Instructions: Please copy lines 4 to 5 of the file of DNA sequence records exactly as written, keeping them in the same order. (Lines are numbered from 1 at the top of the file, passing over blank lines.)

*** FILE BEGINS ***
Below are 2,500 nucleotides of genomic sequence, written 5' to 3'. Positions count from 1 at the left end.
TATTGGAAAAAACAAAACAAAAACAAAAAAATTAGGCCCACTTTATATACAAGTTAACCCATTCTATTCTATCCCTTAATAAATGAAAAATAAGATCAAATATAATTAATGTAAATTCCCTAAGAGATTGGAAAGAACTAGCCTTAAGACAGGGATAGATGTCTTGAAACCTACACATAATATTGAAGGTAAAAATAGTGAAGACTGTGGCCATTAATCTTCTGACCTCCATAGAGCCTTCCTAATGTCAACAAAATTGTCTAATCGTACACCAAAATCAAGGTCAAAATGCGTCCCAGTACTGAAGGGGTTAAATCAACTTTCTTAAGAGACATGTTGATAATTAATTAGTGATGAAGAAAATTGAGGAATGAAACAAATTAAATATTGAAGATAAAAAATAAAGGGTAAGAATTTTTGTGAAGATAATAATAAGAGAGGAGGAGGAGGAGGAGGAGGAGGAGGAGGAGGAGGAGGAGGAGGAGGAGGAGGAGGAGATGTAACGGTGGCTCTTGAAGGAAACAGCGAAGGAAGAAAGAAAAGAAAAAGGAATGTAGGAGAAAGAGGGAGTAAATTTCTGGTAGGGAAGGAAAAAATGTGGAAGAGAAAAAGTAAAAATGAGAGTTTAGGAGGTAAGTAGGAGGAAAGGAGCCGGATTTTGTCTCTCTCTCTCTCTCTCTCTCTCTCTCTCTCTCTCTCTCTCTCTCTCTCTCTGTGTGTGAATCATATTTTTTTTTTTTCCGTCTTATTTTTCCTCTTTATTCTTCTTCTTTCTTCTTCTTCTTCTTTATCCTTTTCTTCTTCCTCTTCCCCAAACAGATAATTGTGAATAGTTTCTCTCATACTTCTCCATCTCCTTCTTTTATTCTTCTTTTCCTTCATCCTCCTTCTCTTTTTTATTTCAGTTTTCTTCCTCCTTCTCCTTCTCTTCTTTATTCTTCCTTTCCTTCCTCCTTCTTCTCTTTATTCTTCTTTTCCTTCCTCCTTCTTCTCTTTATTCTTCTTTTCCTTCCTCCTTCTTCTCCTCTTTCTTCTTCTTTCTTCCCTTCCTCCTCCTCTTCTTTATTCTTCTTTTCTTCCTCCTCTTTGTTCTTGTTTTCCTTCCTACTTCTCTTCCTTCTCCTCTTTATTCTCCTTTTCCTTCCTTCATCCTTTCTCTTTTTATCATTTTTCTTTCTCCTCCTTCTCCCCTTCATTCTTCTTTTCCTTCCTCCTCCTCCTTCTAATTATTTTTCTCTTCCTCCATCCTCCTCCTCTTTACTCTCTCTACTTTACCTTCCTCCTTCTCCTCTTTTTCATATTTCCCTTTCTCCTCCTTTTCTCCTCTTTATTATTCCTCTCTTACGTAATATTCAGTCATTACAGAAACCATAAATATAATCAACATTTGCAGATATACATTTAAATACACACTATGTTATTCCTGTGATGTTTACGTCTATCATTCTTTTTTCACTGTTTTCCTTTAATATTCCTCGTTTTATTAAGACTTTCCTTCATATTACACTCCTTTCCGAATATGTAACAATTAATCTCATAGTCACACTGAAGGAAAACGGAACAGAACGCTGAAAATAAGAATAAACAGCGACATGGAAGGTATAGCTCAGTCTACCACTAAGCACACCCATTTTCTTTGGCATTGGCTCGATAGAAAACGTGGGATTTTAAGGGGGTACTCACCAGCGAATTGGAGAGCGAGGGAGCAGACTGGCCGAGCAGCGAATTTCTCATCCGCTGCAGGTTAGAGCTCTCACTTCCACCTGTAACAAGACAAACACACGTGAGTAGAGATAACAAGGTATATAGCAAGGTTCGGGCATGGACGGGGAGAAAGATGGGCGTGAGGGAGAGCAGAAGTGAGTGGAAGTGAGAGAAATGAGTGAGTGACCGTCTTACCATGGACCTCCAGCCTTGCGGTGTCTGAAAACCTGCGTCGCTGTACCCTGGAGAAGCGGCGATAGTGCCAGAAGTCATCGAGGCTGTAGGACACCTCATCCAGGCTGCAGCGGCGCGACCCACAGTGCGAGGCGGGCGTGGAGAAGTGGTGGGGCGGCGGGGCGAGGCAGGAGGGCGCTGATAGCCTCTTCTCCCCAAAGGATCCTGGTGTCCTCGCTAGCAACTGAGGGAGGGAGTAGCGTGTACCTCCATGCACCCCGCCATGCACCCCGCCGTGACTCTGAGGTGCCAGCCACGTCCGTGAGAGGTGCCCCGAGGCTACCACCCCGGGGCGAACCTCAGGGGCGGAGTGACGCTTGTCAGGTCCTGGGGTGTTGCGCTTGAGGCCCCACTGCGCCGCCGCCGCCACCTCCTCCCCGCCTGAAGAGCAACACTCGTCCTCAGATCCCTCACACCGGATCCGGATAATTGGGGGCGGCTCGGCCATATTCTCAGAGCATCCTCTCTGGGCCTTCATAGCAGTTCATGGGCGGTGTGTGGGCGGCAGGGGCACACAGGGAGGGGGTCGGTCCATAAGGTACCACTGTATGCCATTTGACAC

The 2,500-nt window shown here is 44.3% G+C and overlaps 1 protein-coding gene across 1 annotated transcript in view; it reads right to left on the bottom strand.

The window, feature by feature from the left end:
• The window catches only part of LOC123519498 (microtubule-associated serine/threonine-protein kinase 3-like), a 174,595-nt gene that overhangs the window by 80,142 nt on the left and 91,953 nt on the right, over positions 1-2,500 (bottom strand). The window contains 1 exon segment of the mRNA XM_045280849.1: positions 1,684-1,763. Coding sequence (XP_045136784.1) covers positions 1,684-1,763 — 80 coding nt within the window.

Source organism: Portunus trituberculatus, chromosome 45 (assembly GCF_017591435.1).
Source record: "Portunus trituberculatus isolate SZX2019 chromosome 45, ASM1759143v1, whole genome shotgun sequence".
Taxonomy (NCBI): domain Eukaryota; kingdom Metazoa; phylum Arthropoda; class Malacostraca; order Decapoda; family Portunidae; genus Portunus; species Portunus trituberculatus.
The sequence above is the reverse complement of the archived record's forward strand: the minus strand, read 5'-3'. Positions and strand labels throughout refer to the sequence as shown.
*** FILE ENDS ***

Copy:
The window, feature by feature from the left end:
• The window catches only part of LOC123519498 (microtubule-associated serine/threonine-protein kinase 3-like), a 174,595-nt gene that overhangs the window by 80,142 nt on the left and 91,953 nt on the right, over positions 1-2,500 (bottom strand). The window contains 1 exon segment of the mRNA XM_045280849.1: positions 1,684-1,763. Coding sequence (XP_045136784.1) covers positions 1,684-1,763 — 80 coding nt within the window.